If anyone tells you that Jeremy Langford’s career at Michigan State is exactly what they expected it to be, they’re lying to you. Langford has dealt with a ton of adversity during his time in East Lansing, but he was able to overcome it in order to get where he is today.
As a senior at Westland John Glenn High School in 2009, Langford rushed 205 times for 1,932 yards and 24 touchdowns including six 200-yard rushing games and two 300-yard efforts. Langford was looked at by scouts as a speedster who had the potential to be a change of pace back or even move to wide receiver because of his 6-foot frame.
Although he put up impressive numbers as a senior and came from a football program at John Glenn that produced Keyshawn Martin just two years earlier, Langford didn’t get much praise from scouts. He was rated as a two-star recruit by Rivals.com and ESPN and a three-star by Scout.
Although Scout.com did give Langford a three-star rating, it still ranked him as just the 73rd best running back recruit in the country and described him by saying in part, “His build and running style makes it tough for him to break a ton of tackles and he ends up being more of a finesse, in-space player than a grind it out feature back type.”
Now it’s nothing new for an overlooked recruit to develop into a great player in college, but Langford’s journey was far from ordinary.
Langford came to Michigan State in 2010 along with fellow running back recruit Le’veon Bell. That year Langford redshirted and was even listed on the roster as RB/WR, meaning the coaches really didn’t know what to do with him. That same season Bell earned Big Ten All-Freshman honors from ESPN and was even added to the midseason Doak Walker Award watch list. Bell’s success led the coaching staff to try and find other ways to get Langford on the field.
During Michigan State’s spring practices in 2011 the coaches decided to try Langford at cornerback. That year he played almost exclusively on special teams and didn’t get a single carry as a running back.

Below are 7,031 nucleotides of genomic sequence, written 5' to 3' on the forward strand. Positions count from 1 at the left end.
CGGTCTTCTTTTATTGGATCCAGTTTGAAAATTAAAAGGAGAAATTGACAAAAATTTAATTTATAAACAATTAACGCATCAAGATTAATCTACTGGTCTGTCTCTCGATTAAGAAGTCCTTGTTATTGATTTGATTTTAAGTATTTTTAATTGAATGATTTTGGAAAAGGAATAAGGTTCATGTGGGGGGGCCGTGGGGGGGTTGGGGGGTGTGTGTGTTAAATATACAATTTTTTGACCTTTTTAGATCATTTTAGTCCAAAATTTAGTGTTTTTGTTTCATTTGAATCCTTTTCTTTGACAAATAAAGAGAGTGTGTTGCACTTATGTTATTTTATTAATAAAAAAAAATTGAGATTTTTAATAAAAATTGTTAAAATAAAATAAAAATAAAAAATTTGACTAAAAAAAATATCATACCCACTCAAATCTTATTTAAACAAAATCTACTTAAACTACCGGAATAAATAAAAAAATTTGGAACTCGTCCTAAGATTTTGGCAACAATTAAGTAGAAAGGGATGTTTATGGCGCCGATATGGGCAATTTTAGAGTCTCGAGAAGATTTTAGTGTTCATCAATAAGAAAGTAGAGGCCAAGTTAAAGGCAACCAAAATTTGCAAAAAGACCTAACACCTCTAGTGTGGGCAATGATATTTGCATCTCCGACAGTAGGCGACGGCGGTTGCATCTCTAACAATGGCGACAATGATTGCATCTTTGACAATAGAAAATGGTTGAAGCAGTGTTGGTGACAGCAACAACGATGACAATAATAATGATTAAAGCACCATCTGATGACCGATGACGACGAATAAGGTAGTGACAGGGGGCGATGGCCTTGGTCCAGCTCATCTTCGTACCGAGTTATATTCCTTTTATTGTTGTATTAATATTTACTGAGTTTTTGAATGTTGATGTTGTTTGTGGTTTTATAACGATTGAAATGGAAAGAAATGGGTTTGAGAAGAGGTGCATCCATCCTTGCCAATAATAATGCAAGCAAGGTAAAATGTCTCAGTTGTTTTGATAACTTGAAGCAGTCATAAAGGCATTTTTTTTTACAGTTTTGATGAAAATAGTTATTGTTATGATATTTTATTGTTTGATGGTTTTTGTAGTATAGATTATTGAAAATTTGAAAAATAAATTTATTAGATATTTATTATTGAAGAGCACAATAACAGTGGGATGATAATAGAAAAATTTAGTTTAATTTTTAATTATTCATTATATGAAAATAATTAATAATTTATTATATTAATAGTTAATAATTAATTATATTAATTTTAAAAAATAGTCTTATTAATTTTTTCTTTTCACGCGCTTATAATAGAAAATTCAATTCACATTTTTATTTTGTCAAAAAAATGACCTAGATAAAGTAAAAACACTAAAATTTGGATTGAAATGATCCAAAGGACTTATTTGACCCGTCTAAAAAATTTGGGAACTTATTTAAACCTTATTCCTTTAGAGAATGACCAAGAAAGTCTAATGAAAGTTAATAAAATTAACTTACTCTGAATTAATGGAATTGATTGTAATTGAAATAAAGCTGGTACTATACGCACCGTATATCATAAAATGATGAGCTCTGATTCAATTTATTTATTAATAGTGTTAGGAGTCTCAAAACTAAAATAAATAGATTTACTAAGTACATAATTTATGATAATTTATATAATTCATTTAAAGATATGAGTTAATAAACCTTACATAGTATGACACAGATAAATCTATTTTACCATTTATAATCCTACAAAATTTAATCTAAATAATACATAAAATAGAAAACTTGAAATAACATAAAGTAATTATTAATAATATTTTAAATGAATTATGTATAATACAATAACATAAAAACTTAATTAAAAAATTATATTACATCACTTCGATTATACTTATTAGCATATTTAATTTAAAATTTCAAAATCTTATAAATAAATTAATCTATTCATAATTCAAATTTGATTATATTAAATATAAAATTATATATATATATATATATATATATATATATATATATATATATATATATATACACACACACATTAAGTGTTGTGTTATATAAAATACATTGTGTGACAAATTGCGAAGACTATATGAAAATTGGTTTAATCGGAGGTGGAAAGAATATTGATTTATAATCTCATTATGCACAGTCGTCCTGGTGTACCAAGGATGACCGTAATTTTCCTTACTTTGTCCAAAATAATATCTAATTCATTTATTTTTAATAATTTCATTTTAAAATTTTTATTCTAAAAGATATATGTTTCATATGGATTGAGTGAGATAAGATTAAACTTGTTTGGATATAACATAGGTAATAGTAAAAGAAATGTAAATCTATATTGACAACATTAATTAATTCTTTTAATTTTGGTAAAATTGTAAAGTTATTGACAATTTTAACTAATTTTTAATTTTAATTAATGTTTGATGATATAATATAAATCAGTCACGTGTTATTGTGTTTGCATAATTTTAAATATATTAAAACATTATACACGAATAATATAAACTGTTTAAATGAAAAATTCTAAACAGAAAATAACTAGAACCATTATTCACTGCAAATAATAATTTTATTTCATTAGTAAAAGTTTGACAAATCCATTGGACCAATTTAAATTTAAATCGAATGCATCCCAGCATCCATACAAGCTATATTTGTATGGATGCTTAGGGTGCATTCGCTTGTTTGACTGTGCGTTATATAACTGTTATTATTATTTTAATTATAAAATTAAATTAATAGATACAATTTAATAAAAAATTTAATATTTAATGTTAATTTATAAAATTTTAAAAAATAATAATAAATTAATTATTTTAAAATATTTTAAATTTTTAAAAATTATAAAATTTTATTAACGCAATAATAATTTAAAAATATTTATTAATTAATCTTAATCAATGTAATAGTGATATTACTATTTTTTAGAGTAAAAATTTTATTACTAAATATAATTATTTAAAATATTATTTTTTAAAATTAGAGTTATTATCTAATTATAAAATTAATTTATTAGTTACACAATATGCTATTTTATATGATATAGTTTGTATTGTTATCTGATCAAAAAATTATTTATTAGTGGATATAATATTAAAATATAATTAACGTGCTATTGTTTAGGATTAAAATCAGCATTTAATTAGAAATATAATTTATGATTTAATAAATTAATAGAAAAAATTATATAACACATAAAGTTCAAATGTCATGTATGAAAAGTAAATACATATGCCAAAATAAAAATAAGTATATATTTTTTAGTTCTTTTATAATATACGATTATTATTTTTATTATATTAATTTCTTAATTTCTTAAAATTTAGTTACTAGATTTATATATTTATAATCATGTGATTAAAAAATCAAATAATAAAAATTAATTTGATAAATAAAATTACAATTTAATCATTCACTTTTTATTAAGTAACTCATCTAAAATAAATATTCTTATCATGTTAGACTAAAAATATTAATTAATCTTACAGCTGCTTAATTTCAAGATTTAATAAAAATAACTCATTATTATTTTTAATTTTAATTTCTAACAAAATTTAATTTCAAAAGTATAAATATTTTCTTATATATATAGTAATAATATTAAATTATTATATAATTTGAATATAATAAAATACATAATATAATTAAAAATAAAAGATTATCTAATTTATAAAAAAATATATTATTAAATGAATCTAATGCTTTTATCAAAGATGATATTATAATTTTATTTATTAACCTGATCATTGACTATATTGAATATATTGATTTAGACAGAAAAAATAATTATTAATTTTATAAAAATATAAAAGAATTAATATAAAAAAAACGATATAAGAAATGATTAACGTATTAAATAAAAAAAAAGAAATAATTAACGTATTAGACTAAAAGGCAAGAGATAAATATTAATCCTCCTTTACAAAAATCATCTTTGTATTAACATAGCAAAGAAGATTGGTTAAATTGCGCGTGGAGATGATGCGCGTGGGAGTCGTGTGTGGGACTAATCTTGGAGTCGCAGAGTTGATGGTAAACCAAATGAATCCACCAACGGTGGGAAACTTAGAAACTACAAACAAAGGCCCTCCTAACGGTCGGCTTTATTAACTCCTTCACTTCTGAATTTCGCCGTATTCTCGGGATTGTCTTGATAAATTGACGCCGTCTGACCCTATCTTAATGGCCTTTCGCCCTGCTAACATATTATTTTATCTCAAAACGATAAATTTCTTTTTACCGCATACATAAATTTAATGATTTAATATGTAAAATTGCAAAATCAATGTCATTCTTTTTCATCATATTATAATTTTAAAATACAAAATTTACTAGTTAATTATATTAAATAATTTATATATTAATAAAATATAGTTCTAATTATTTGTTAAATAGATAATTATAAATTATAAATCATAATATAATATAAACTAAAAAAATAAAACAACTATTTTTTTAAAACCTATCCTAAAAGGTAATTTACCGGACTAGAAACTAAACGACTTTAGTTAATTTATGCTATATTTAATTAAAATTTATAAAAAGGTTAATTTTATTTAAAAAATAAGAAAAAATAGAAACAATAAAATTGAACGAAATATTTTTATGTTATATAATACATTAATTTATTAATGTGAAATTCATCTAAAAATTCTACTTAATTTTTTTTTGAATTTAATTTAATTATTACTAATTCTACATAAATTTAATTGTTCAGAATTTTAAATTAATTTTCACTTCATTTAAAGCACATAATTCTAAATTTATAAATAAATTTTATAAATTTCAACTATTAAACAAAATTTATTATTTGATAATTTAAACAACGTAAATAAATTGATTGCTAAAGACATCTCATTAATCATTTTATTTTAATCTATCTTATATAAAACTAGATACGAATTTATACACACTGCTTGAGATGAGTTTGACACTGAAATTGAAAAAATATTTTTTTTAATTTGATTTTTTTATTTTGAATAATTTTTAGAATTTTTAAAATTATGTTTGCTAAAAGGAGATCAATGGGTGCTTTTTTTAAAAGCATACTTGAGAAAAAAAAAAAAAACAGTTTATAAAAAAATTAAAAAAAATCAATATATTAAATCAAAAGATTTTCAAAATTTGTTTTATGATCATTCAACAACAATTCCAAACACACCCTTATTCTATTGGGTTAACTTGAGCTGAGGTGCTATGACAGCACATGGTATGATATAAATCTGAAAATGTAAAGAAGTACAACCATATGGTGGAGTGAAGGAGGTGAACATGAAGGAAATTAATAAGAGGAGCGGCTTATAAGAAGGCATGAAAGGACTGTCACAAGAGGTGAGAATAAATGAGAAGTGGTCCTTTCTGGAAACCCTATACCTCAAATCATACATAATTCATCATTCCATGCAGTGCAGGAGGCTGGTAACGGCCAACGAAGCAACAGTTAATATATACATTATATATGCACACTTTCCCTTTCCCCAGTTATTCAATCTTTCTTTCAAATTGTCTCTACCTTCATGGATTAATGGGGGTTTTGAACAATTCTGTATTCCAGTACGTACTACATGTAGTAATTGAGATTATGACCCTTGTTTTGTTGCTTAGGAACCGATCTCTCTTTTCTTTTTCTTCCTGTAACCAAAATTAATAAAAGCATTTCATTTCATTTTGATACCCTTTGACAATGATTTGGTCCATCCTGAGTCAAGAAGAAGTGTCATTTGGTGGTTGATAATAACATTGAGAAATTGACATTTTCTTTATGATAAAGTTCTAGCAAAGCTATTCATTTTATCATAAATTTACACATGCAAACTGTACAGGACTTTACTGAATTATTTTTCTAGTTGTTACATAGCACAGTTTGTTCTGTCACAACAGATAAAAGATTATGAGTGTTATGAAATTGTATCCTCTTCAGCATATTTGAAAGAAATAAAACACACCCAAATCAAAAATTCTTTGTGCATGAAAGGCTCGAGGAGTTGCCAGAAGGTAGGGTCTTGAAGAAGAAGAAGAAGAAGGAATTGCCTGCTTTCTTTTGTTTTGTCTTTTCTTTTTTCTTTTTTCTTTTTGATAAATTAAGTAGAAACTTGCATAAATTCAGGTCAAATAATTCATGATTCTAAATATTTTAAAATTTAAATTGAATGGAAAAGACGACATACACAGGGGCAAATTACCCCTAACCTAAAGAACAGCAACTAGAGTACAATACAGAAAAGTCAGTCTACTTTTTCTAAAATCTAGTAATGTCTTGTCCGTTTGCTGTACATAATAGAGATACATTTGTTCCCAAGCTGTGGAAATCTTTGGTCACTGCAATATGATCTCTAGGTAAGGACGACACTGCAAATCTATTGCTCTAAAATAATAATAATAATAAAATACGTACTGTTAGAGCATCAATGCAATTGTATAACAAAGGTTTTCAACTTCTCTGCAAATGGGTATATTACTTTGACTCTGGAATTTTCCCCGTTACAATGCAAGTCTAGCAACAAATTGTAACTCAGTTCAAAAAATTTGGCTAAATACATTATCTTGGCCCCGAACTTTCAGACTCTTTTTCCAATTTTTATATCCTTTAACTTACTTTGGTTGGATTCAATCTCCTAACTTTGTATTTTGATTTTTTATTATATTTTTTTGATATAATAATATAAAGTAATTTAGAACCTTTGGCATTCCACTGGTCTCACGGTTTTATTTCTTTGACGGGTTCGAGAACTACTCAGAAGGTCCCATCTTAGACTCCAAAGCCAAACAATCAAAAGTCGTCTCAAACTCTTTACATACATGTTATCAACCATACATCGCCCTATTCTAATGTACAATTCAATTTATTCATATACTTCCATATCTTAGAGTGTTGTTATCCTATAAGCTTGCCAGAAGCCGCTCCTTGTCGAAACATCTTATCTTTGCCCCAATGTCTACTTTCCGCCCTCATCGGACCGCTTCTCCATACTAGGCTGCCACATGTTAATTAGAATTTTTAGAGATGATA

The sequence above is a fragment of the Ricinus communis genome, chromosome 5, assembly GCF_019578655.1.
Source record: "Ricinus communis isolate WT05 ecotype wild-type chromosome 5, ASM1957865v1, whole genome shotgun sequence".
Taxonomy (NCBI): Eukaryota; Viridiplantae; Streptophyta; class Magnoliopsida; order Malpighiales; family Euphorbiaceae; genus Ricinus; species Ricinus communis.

Langford made another position change going into the 2012 campaign when the coaching staff put him back on offense, but as a wide receiver. The experiment didn’t last very long though as he caught just five passes for 33 yards in the first two spring scrimmages and was moved back to his original position of running back for the regular season.
With Le’veon Bell carrying the offense in 2012 Langford didn’t get many opportunities, rushing for just 23 yards on nine carries all season. Although he didn’t make much of a splash in 2012, Langford still contributed on special teams and Bell’s impending departure for the NFL meant he would have a chance to become the Spartan’s starting running back.
Going into 2013 Langford was a front-runner for the starting running back job, but the coaches showed some reservations about him by bringing then redshirt freshman Riley Bullough over from defense and naming him co-starter with Langford. Using the Bullough move as motivation, Langford quickly ran away with the starting job (no pun intended).
In the season opener against Western Michigan Langford was a lone bright spot for the Spartan offense, rushing for 94 yards and a touchdown on 20 carries. He continued to improve, and by the sixth game of the season he rushed for more than 100 yards for the first time in his career. He would surpass the 100-yard mark for seven straight weeks after that, a feat that no Spartan running back before him had ever achieved.
Langford led the B1G with 19 total touchdowns and 292 carries in 2013, and was named honorable mention All-B1G by the coaches and media.
2013 was Jeremy Langford’s message to the college football world that he deserves some attention. He isn’t the speedy kid from Wayne who might end up as a wide receiver anymore; he is an elite running back for one of the best teams in the B1G. 2013 seemed to be the climax of The Jeremy Langford Saga so it will be interesting to see how he plays next year when he is no longer under the radar.
If history has told us anything about Jeremy Langford, it’s that he can handle anything and he’ll continue to fight and improve. For that reason, I wouldn’t be surprised to see him evolve into one of the top backs in the country in 2014.
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